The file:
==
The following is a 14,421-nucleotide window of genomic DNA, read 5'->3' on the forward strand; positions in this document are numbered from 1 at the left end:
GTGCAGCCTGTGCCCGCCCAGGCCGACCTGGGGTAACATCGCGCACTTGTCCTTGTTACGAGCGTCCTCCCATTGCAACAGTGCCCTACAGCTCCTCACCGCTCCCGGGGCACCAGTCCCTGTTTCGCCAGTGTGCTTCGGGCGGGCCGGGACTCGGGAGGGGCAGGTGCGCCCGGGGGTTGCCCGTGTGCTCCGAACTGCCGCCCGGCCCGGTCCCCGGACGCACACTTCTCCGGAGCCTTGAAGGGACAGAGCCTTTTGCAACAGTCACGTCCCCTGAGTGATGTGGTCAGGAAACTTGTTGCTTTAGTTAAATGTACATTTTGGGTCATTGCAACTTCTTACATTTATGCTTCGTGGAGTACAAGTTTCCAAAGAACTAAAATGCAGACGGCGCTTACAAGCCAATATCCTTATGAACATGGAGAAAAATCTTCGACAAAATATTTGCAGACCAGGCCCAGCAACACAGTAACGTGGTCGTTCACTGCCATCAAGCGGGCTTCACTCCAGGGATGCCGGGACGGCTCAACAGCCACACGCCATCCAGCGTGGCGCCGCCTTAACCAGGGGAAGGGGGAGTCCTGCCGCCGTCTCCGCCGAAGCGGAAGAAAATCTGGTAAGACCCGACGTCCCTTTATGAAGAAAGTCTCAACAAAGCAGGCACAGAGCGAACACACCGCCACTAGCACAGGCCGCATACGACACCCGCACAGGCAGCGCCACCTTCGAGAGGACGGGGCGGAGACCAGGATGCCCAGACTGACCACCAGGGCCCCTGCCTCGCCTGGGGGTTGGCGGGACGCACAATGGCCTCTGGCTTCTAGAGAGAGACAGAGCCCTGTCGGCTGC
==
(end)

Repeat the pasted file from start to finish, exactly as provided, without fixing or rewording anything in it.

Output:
The following is a 14,421-nucleotide window of genomic DNA, read 5'->3' on the forward strand; positions in this document are numbered from 1 at the left end:
GTGCAGCCTGTGCCCGCCCAGGCCGACCTGGGGTAACATCGCGCACTTGTCCTTGTTACGAGCGTCCTCCCATTGCAACAGTGCCCTACAGCTCCTCACCGCTCCCGGGGCACCAGTCCCTGTTTCGCCAGTGTGCTTCGGGCGGGCCGGGACTCGGGAGGGGCAGGTGCGCCCGGGGGTTGCCCGTGTGCTCCGAACTGCCGCCCGGCCCGGTCCCCGGACGCACACTTCTCCGGAGCCTTGAAGGGACAGAGCCTTTTGCAACAGTCACGTCCCCTGAGTGATGTGGTCAGGAAACTTGTTGCTTTAGTTAAATGTACATTTTGGGTCATTGCAACTTCTTACATTTATGCTTCGTGGAGTACAAGTTTCCAAAGAACTAAAATGCAGACGGCGCTTACAAGCCAATATCCTTATGAACATGGAGAAAAATCTTCGACAAAATATTTGCAGACCAGGCCCAGCAACACAGTAACGTGGTCGTTCACTGCCATCAAGCGGGCTTCACTCCAGGGATGCCGGGACGGCTCAACAGCCACACGCCATCCAGCGTGGCGCCGCCTTAACCAGGGGAAGGGGGAGTCCTGCCGCCGTCTCCGCCGAAGCGGAAGAAAATCTGGTAAGACCCGACGTCCCTTTATGAAGAAAGTCTCAACAAAGCAGGCACAGAGCGAACACACCGCCACTAGCACAGGCCGCATACGACACCCGCACAGGCAGCGCCACCTTCGAGAGGACGGGGCGGAGACCAGGATGCCCAGACTGACCACCAGGGCCCCTGCCTCGCCTGGGGGTTGGCGGGACGCACAATGGCCTCTGGCTTCTAGAGAGAGACAGAGCCCTGTCGGCTGC